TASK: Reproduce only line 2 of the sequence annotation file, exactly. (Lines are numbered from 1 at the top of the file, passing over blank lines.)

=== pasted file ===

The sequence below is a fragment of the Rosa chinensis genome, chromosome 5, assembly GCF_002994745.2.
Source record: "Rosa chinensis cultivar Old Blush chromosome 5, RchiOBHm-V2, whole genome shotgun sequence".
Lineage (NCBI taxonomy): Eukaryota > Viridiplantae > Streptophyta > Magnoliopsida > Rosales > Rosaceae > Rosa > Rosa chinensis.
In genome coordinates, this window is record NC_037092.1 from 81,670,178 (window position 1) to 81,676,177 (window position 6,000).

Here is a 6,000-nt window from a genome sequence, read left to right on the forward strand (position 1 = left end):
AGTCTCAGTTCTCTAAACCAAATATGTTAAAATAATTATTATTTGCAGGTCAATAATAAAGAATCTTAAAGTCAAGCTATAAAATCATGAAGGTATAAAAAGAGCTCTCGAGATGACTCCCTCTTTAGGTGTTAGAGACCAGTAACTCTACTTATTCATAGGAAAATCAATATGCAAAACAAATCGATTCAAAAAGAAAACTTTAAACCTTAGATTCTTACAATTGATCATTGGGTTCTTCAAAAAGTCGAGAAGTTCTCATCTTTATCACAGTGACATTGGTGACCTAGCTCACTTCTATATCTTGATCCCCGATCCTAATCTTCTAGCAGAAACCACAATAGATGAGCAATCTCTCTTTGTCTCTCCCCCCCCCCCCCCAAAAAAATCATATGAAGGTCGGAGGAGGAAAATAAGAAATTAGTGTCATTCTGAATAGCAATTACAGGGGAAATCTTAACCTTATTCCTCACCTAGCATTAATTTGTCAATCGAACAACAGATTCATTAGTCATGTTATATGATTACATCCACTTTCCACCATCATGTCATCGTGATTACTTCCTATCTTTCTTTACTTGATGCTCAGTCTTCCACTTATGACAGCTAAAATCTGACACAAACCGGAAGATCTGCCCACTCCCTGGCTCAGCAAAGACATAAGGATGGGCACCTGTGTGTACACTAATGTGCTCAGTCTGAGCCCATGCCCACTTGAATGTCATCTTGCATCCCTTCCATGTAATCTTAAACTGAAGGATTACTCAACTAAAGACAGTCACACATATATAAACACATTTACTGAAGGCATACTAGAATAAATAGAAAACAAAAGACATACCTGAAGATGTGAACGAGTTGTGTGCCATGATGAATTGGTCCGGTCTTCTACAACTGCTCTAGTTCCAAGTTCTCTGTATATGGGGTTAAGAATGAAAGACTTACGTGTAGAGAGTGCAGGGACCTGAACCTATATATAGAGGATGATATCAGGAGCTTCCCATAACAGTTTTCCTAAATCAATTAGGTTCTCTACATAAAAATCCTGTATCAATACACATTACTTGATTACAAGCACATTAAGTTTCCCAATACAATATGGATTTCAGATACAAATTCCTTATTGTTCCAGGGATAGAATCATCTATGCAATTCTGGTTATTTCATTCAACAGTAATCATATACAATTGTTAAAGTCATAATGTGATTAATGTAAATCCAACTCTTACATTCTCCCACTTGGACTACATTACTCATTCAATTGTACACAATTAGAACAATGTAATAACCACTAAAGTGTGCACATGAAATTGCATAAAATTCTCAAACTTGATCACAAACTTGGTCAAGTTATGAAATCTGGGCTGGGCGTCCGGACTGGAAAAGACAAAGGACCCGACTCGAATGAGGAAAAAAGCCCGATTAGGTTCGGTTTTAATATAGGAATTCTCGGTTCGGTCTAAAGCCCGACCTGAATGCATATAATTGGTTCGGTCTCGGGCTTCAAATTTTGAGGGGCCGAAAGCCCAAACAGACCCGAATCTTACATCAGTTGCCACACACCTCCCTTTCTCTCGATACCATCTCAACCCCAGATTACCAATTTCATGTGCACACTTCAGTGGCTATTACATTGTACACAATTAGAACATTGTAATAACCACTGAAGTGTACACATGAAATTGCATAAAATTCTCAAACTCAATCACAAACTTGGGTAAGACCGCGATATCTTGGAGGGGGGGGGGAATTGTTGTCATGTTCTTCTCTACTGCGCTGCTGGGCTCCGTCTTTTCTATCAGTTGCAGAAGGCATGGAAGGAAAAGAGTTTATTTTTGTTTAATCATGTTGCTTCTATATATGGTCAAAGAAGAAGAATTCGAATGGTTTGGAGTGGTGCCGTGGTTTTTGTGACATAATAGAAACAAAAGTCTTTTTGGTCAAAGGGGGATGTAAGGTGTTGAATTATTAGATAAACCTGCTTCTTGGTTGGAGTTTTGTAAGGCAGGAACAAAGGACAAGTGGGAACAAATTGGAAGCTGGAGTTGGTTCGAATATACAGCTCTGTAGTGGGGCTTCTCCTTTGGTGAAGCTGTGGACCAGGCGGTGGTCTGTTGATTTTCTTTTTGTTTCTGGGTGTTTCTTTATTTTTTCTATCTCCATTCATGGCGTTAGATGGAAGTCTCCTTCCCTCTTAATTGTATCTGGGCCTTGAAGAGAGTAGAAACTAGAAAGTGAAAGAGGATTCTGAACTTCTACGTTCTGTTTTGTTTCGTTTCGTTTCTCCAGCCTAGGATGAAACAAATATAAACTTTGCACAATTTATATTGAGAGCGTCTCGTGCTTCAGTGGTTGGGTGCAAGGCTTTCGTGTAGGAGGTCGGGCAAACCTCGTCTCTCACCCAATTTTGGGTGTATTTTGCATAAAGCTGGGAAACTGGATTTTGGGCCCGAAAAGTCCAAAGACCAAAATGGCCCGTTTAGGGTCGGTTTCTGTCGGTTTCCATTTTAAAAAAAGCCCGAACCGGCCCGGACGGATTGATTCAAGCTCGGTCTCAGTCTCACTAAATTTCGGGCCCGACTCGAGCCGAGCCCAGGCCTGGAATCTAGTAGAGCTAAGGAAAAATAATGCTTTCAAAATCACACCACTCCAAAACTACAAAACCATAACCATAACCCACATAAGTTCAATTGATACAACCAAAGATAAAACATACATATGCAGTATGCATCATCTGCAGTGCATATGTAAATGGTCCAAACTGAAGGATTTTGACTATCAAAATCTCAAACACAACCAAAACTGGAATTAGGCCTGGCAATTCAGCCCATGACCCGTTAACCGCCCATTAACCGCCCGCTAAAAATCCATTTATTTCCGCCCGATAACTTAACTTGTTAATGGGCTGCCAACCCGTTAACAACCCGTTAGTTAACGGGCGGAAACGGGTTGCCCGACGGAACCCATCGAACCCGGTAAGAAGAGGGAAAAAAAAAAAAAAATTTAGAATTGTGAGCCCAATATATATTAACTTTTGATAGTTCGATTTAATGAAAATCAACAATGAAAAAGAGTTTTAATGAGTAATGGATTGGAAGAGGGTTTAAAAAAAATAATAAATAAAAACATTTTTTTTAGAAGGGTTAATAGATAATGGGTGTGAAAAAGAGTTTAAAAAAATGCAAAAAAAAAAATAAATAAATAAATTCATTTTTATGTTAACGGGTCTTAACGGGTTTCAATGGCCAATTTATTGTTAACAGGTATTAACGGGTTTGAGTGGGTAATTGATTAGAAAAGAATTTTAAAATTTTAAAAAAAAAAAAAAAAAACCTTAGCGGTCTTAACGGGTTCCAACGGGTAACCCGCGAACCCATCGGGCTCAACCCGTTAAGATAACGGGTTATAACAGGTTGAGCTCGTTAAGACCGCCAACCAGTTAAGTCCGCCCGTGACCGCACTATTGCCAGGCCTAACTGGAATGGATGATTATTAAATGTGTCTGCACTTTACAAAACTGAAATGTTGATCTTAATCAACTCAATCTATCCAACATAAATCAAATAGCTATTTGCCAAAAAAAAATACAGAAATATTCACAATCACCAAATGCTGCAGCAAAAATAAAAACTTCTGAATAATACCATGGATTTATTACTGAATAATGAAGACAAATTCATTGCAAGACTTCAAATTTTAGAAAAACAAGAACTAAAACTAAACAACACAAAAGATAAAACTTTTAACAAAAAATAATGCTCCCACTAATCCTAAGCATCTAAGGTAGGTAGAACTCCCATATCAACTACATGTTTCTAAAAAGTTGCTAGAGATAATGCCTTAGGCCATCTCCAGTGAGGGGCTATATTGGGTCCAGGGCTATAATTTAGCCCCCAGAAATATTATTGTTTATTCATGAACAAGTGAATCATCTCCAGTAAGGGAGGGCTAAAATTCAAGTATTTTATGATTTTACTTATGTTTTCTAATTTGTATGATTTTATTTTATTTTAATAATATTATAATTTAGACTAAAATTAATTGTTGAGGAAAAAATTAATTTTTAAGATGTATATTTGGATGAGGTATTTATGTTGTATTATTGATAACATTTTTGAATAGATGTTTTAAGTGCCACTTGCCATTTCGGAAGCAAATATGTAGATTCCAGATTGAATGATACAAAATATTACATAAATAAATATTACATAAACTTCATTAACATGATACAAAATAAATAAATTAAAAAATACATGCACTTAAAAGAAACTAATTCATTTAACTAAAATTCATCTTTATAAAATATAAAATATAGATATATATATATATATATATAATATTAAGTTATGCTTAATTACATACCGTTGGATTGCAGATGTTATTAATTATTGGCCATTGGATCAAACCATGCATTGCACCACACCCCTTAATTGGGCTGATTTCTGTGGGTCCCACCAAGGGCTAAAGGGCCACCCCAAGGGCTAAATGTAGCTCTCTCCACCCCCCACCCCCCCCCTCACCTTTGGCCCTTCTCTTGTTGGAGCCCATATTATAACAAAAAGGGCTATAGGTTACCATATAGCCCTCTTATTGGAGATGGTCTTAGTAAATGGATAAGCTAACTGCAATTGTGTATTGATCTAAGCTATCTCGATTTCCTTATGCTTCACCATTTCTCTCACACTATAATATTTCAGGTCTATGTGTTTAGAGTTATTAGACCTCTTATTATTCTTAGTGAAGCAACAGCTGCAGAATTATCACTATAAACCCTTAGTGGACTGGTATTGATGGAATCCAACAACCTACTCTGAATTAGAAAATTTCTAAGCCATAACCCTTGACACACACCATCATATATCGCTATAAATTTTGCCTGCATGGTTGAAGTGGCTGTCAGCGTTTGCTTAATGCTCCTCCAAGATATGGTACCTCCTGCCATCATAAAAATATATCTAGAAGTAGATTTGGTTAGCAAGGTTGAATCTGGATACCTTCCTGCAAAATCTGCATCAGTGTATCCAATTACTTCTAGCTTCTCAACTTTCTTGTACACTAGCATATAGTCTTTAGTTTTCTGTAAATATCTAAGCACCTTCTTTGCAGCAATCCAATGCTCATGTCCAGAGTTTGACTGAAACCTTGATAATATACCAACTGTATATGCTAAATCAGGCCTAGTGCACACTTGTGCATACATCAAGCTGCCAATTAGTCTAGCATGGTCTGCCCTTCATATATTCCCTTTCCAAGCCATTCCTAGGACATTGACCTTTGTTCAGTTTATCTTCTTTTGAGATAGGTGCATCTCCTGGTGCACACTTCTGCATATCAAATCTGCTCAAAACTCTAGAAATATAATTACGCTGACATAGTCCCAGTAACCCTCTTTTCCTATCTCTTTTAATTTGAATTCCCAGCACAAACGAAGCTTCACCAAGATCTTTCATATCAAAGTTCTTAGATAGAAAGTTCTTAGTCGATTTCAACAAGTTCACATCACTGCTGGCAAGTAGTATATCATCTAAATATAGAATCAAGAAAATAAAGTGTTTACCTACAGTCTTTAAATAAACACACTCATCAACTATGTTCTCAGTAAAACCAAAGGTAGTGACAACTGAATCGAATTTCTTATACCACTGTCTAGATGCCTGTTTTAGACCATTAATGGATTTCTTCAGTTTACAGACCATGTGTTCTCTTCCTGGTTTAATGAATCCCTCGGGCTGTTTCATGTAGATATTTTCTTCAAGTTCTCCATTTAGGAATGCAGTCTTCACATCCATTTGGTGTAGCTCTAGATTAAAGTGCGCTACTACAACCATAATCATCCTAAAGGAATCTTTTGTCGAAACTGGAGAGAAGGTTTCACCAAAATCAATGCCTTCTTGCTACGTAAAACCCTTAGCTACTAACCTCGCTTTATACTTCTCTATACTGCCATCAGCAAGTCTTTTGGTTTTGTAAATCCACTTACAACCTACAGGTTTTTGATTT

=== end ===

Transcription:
Source record: "Rosa chinensis cultivar Old Blush chromosome 5, RchiOBHm-V2, whole genome shotgun sequence".